—— “Once again


Do I behold these steep and lofty cliffs,
That on a wild secluded scene impress
Thoughts of more deep seclusion.”

I should not, however, have recognised them; indeed the whole appearance of that range was strangely different from what it is on the E. side; one huge table-topped spur, projecting towards the N., and uprearing its dark and sharp outline against the sky, interested me greatly; it seemed so much like a built-up rampart; the natives call it Te Papaki-a-kuutaa; of this very peculiar place more anon.

Paora, my companion also on that occasion, was now “in clover” here among his mother’s relatives; they had found the scrap he had written on bark, and left at a village some 3–4 miles nearer than this to the Ruahine range, but it was long (more than a year) before they had got it decyphered and read to them! Still it was (as we now found) of service. It was evening before the Chief and the main body of his people arrived; and we spent a large portion of the night in deep conversation. Found them very ignorant of everything foreign (as was to be expected), but most pleasingly simple and willing to be taught. They were all dressed in true Maori costume, in mats of various kinds of their own manufacture, some of which were made from the Toii (Cordyline indivisa); without a single article of European clothing among them.

From this place and its neighbourhood I obtained many interesting plants1080 on several subsequent visits, but on this occasion none, for we had still that altogether new and unknown journey before us—to climb and cross the Ruahine range, and I had already concluded to leave here on our return to-morrow, having (unfortunately) arranged, before I left the Station, to be at Waipukurau on the 1st of March, to marry 9 young Christian couples, who would assemble there with their relatives and friends from several places round about for that purpose; their neat new chapel which had been some time in hand, was also to be finished for that occasion;1081 and we had already spent more than a fortnight in reaching this place by the “round-about-way” of Taupo. I knew, too, that my natives would be sure to leave this place heavily loaded with potatoes and pork as food for our homeward journey. To their great credit be it told, that though they had recently endured so much and needed rest, they all agreed to recommence [47] our toil to-morrow, rather than disappoint the folks at Waipukurau; Paora arranging to re-visit his relatives here on his own account before long.—



24th. Very busy all this morning with the natives of this place, who were much troubled at our leaving them so soon, and did all they could to keep us, in which the appearance of the weather helped them not a little, for the Ruahine range was completely enveloped in fogs and clouds, which the natives asserted was a sure sign of heavy rain or snow being about to fall. I too, I confess, was very unwilling to leave—but go we must, duty called. We promised to visit them again next summer (which we did). Our Taupo guide, who was quite at home—through some distant relationship—would probably remain a month or two, or until spring.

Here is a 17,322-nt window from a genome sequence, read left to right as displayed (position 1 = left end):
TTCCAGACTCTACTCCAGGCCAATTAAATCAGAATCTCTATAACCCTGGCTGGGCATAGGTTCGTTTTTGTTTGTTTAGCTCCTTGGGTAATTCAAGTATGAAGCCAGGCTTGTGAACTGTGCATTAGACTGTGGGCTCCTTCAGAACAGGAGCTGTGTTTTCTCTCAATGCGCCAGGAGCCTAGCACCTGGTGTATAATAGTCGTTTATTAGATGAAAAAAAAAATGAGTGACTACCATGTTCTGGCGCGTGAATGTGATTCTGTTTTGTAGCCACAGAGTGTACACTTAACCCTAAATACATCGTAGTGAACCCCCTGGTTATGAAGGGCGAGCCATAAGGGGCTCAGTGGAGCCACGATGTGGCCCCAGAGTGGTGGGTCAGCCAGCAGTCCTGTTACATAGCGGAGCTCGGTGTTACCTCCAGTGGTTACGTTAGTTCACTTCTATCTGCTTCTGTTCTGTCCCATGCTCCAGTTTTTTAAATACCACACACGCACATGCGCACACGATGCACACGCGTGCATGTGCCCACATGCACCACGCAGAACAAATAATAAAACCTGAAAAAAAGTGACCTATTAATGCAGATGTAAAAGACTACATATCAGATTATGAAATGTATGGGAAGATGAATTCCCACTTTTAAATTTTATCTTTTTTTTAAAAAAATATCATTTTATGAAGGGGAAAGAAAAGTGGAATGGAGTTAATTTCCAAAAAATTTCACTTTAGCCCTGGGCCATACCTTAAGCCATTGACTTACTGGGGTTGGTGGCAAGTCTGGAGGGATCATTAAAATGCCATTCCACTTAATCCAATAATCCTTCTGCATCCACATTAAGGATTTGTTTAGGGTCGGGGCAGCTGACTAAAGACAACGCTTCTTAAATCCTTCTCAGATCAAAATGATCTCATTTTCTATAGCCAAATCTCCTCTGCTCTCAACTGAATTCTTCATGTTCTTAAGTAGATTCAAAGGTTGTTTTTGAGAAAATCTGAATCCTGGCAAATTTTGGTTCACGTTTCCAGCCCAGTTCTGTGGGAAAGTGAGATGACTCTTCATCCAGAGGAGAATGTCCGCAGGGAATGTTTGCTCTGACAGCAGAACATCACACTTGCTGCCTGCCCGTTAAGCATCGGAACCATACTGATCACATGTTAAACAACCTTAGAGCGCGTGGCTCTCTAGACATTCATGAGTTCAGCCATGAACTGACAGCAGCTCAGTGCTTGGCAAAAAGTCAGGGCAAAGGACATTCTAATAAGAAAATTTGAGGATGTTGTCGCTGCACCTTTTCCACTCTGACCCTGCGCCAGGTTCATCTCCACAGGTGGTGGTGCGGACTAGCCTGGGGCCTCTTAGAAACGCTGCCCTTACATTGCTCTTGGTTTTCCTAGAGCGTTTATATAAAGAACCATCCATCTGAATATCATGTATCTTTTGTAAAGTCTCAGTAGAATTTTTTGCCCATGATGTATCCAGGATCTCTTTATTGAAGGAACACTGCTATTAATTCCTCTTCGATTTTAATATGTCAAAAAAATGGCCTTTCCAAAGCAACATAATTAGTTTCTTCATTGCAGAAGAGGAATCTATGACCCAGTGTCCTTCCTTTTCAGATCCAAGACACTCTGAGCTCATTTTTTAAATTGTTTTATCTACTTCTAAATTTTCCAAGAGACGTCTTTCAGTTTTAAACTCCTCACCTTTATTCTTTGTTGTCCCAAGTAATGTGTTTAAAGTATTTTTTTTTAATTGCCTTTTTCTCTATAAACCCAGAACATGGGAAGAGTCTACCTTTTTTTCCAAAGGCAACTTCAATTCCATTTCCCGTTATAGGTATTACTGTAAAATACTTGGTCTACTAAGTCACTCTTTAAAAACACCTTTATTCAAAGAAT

Some years after, while staying at this village, I noticed a curious feature in Natural History, which I may mention here. On that occasion I had gone thither by another route,—(Ngaruroro river and Kuripapango ford,)—it was early summer (October), and snow had fallen pretty heavily, yet quietly, during the night, and in the morning the whole village was a few inches deep in snow, while the great mountain range rising close before me was looking sublime. (I copy from my Journal.) “Close to the village, and even within its fence, were several very large Kowhai trees (Edwardsia grandiflora1082), these were covered with their golden flowers, and mostly without leaves. The sun was shining brightly, and the parrots flocked screaming from the forests around to the Edwardsia blossoms; it was a strange sight to see them, how deftly they managed to go out to the end of a long lithe branch, (preferring to walk parrot-fashion!) and there swinging, back downwards, lick out the honey with their big tongues, without injuring the young fruit! … For seeing but very few petals falling (and those only vexillæ), I sent some of the boys to climb the trees and bring me several marked flowering branches, which had been visited by the parrots. I found, that all of the fully expanded flowers had had the upper part of their calyces torn open, and the uppermost petal (vexillum) torn out; this the parrots had done to get at the honey. As the flowers are produced in large thick bunches, some are necessarily twisted or turned upside down; still it was always that peculiar petal and that part of the calyx (though often in such cases undermost) which had been torn away. Through this no injury was done to the young enclosed fruit, which would in all probability have been the case if any of the other petals had been bitten off. It cannot be said, that it is owing to the vexillum being the largest petal (as it is in many papilionaceous flowers) that it is thus laid hold of and torn away by the parrot, such not being the case in this genus; for the long fruit runs down through the two carinated lowermost petals, that are often quite 2 in. long, and is further protected by the two side ones